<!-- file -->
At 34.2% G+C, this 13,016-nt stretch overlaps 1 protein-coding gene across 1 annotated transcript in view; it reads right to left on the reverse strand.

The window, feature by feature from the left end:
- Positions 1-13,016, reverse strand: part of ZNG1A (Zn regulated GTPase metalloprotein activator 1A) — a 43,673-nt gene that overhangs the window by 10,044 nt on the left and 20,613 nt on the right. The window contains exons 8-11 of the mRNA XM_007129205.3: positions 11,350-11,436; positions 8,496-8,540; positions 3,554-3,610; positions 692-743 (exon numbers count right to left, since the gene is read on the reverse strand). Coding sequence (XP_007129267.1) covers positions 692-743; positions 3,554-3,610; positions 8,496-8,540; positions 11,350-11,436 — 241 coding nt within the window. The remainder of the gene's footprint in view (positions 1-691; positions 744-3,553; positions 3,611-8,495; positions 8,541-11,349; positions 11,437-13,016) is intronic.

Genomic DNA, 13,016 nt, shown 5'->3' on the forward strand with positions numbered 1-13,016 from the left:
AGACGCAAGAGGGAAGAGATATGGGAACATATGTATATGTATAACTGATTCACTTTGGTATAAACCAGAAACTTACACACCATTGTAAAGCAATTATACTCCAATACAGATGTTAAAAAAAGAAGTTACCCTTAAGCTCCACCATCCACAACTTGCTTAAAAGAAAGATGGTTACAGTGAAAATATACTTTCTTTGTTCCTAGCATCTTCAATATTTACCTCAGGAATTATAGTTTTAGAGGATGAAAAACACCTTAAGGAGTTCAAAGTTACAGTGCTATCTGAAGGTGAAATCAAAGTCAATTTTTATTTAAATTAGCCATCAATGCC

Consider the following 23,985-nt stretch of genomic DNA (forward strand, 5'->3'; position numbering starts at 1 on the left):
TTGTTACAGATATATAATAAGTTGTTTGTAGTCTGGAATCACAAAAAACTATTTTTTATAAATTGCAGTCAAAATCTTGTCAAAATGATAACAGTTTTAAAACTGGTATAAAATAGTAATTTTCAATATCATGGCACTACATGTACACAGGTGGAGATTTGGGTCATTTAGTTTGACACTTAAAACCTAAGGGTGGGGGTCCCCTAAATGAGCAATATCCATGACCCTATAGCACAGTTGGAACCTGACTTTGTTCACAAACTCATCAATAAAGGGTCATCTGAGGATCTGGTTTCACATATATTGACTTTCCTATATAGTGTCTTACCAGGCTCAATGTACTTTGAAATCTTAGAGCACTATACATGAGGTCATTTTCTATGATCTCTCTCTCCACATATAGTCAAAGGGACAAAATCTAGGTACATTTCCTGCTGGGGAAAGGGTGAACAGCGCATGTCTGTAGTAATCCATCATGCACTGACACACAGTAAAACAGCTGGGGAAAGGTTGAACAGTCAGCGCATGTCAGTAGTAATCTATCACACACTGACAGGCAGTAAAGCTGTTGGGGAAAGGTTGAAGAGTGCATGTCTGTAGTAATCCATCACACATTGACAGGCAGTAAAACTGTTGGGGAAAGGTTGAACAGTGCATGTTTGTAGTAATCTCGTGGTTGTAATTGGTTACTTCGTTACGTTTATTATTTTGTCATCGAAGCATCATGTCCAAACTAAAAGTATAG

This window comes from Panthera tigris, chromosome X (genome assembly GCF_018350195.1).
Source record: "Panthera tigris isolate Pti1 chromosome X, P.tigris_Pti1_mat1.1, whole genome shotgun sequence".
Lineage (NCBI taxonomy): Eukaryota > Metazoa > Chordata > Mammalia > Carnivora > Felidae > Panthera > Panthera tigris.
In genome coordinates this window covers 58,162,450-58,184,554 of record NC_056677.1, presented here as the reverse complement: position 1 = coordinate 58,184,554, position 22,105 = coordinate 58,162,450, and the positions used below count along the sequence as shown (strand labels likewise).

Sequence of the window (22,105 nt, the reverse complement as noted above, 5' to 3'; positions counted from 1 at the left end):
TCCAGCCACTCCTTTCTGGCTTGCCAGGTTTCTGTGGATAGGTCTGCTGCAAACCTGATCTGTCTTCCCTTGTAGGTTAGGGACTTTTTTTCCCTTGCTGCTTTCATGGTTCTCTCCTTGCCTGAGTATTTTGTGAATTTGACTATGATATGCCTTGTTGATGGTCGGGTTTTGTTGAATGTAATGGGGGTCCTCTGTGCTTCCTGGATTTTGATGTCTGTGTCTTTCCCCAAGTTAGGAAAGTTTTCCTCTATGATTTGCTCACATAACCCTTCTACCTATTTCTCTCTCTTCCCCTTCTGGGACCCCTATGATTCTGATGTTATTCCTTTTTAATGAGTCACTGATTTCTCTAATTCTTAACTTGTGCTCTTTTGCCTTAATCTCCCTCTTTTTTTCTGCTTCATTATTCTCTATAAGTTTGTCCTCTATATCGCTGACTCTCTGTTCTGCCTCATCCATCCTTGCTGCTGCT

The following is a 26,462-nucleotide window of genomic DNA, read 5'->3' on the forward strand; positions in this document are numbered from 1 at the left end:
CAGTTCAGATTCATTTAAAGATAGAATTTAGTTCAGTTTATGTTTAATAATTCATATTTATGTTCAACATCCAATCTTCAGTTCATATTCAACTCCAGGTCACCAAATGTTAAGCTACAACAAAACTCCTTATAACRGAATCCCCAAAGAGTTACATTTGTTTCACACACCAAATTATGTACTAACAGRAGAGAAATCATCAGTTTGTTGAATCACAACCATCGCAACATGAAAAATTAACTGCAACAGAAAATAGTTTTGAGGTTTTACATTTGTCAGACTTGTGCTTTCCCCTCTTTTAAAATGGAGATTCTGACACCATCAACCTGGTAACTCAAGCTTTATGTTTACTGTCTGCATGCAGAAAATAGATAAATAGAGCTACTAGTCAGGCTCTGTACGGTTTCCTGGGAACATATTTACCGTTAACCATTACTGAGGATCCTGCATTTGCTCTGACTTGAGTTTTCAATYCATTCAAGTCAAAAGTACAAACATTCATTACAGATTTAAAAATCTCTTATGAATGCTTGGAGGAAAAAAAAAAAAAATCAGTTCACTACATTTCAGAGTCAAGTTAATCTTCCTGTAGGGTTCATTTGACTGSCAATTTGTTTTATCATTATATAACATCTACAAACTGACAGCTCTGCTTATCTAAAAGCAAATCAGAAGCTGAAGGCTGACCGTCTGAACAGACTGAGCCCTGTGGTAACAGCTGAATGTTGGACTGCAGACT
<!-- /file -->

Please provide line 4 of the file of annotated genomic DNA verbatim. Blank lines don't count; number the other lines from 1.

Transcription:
Genomic DNA, 13,016 nt, shown 5'->3' on the forward strand with positions numbered 1-13,016 from the left: